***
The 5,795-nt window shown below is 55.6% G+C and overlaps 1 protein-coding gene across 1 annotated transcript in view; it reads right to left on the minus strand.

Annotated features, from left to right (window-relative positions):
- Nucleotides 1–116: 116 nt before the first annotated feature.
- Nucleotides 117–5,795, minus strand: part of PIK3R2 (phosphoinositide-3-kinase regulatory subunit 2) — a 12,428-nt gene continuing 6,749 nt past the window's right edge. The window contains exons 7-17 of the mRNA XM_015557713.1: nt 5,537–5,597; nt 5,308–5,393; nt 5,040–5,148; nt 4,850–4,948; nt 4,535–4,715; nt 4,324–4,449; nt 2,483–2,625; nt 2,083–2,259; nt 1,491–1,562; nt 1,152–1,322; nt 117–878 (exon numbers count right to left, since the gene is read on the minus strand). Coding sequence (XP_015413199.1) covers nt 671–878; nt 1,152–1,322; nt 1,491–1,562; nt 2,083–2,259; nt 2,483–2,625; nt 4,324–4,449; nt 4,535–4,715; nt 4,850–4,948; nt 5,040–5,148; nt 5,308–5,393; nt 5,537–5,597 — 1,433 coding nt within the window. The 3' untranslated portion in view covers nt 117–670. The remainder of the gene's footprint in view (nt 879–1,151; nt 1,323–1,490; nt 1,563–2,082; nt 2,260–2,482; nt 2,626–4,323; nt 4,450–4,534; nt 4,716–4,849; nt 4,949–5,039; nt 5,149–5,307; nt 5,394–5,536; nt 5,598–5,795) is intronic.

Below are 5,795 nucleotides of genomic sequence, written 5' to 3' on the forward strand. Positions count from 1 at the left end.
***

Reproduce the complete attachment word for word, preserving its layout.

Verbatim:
The 5,795-nt window shown below is 55.6% G+C and overlaps 1 protein-coding gene across 1 annotated transcript in view; it reads right to left on the minus strand.

Annotated features, from left to right (window-relative positions):
- Nucleotides 1–116: 116 nt before the first annotated feature.
- Nucleotides 117–5,795, minus strand: part of PIK3R2 (phosphoinositide-3-kinase regulatory subunit 2) — a 12,428-nt gene continuing 6,749 nt past the window's right edge. The window contains exons 7-17 of the mRNA XM_015557713.1: nt 5,537–5,597; nt 5,308–5,393; nt 5,040–5,148; nt 4,850–4,948; nt 4,535–4,715; nt 4,324–4,449; nt 2,483–2,625; nt 2,083–2,259; nt 1,491–1,562; nt 1,152–1,322; nt 117–878 (exon numbers count right to left, since the gene is read on the minus strand). Coding sequence (XP_015413199.1) covers nt 671–878; nt 1,152–1,322; nt 1,491–1,562; nt 2,083–2,259; nt 2,483–2,625; nt 4,324–4,449; nt 4,535–4,715; nt 4,850–4,948; nt 5,040–5,148; nt 5,308–5,393; nt 5,537–5,597 — 1,433 coding nt within the window. The 3' untranslated portion in view covers nt 117–670. The remainder of the gene's footprint in view (nt 879–1,151; nt 1,323–1,490; nt 1,563–2,082; nt 2,260–2,482; nt 2,626–4,323; nt 4,450–4,534; nt 4,716–4,849; nt 4,949–5,039; nt 5,149–5,307; nt 5,394–5,536; nt 5,598–5,795) is intronic.

Below are 5,795 nucleotides of genomic sequence, written 5' to 3' on the forward strand. Positions count from 1 at the left end.